Some teams will always have an unfair advantage when it comes to securing a big transfer. Bad news Liverpool fans, those European Cups don’t shine like they once did it appears. It’s all location. Location. Location.
The start of January will for many people trigger the start of endless fitness routines, dietary overhauls and the unveiling of day-glow coloured lyrca outfits.
For others, it signals start of Sky Sports’ interactive transfer deadline window. That time of year, when we relish the sight of a hapless reporter deployed to a far flung location to herald the signing of an equally hapless young South American centre forward.
We’re now subjected to the customary sight of laddish behaviour outside stadiums as the chimes of Big Ben count down and the television conglomerate declare the transfer window to be ‘officially over’.
Clubs the length and breadth of the country scramble for last minute deals as financially induced agents lick their lips at the thought of a mid-season move for their client. Will he or wont he sign? ‘A source close to us’, ‘we’ve been informed that the club’. At this stage we know the spiel and yet we still tune in, transfixed by yellow scroll bars and equally garish yellow tie’s.
For the clubs looking to complete deals, hoping it will transform their season, it’s a hapless task. Club administrators are over-worked trying to force through paper work before the 11pm cut-off.
Trying to eject Gary Cotterill from the premises down at QPR or Spurs or wherever Harry Redknapp chooses to turn up. Where once we looked forward to this event, we now wince at the thought. Sky’s unique take on the transfer window is a snippet of where modern football is right now.
The events of January 2011 transfer window showed what a volatile industry football is right now. Twice within the space of two hours, the British Transfer record was broken. The transfers of Andy Carroll and Fernando Torres, that night, left football supporters pondering, ‘what next?’. The obscene value attributed to both transfer fees’ highlighted what value clubs place on reaching the Promised Land.
Since the completion of that transfer window, things have slightly regressed. The introduction of the Financial Fair Play rule and the subsequent £49m fine imposed on Manchester City has led teams to take stock. Yes, Manchester United went against the grain this summer, but that was an isolated incident, only made possible by the vast revenue being generated at Old Trafford.
Financial inducements being offered by some clubs have often been seen as the reason a player will choose one club over the next, particularly when it comes to the top bracket of teams.
Agents playing one club off against another. Whilst the ability to financially reward a player will always be one of the primary reasons one club will be chosen over another, a new trend has appeared on the horizon, that of geographical location. The importance placed on the location of a club was probably less relevant in the days when the top tier of English football was mainly occupied by home-grown players.
As were now aware, the advent of the Premier League and the riches that have enveloped the domestic game, led to a huge influx in foreign players. With this influx, comes a different breed of footballer.
One who places the geographical location of a club, as a ‘deal breaker’. It’s often been noted that the London clubs offer a better location for prospective signings due to its ‘shopping facilities’ being of a higher standard, than say Sunderland or Hull. The example of Florin Raducioiu during his brief West Ham career left a sour taste amongst their supporters.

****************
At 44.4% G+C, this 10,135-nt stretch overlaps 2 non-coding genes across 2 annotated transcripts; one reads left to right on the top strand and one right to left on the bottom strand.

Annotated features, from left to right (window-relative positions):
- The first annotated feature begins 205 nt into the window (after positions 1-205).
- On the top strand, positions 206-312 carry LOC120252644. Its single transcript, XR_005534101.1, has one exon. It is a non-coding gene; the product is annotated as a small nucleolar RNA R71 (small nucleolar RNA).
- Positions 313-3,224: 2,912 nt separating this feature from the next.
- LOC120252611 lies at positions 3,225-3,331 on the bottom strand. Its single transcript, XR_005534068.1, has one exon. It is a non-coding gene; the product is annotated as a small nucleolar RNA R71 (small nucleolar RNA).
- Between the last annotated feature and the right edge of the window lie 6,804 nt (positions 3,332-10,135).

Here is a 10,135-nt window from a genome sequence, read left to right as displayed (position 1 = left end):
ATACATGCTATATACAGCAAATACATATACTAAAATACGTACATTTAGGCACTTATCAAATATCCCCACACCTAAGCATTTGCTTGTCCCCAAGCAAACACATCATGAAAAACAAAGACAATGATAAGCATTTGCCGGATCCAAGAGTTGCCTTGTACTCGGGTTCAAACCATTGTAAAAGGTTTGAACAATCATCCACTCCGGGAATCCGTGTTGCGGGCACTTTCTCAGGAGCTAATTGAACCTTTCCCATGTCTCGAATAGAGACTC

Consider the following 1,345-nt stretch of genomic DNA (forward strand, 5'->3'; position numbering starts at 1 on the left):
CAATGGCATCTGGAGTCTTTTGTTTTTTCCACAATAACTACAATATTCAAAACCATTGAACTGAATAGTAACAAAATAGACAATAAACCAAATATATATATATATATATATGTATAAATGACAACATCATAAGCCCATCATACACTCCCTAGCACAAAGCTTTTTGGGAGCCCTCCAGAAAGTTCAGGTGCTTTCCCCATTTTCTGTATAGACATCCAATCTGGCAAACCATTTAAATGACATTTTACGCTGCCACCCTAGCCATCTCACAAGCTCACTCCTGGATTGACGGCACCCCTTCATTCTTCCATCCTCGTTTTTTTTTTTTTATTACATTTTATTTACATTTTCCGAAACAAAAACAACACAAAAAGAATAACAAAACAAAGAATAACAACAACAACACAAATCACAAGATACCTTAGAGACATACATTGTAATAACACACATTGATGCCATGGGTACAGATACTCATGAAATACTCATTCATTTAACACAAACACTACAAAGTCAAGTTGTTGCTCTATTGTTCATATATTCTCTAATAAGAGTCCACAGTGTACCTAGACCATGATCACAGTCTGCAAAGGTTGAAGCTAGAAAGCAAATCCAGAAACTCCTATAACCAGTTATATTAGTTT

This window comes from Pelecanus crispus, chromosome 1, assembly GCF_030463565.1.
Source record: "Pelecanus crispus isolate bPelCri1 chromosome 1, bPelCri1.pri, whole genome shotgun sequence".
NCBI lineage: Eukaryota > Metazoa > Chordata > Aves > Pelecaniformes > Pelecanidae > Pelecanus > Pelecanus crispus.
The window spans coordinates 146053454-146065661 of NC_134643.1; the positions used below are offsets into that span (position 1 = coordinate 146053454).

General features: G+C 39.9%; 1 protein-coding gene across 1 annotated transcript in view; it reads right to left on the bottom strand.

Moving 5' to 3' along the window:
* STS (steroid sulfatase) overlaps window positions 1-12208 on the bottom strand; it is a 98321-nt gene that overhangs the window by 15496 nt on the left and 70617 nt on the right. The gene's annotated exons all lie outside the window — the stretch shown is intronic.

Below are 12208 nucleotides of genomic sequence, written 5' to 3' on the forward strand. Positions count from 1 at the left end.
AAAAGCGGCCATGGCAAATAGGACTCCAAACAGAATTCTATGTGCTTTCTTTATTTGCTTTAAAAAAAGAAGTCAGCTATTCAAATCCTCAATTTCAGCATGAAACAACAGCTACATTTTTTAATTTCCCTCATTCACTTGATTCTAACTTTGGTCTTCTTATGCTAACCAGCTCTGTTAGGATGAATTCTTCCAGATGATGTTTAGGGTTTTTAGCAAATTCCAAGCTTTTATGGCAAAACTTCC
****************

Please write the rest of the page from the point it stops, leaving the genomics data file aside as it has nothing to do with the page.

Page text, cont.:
With its glorious history, Liverpool Football Club is not an institution one would expect to suffer in this scenario, yet it has. Since taking charge in the summer of 2012, manager Brendan Rodgers has repeatedly been thwarted in his attempts to attract star names to Merseyside. Unable to compile the same financial packages on offer at Chelsea, City and United, he’s found himself having to scour the next level of the transfer window. Despite shopping in Sainsbury’s, Rodgers has found this to be a challenging task. In the last few windows, he’s found the club rebuffed by Gylfi Sigurdsson, Clint Dempsey, Willian, Yevhen Konoplyanka and more recently, Alexis Sanchez.
Of the above five transfer targets, four signed for London clubs. Sanchez declaring that he choose Arsenal due to the Gunners capital location. For Rodgers, this was a significant blow. Openly admitting that he purchased Mario Balotelli because ‘nobody was else was available’, was a mistake on his part. In the manager’s defence, if Sanchez chooses a London club due to its location, then no amount of financial sway will be enough.
The immanent transfer of Wilfred Bony to Manchester City, for an eye watering £30m, shows that financial muscle is still main driver in the transfer window. The premium placed on English born players is driving the value of West Brom’s exciting young attacker Saido Berahino, past the £20m mark, a vast sum for a player who’s yet to make his international debut. A risk worth taking? Probably not when you consider Rodgers is governed by a 6 man transfer committee, who might see things differently.
Liverpool should be able to attract the finest players in world football, yet I stress the word ‘should’. Gone are days when parading 5 European Cups in front of prospective new signings, would leave them misty eyed. Increased financial competition from City and Chelsea has left them behind. The presence of the Transfer Committee ( explained here ) has left outsiders, looking in, sceptical.
As long as John Henry and the FSG consortium continue to back Rodgers, then the committee is here to stay. We just hope that the owners of Harrods are considering opening a branch in Bootle.
Featured image by Ronnie Macdonald via Flickr Creative Commons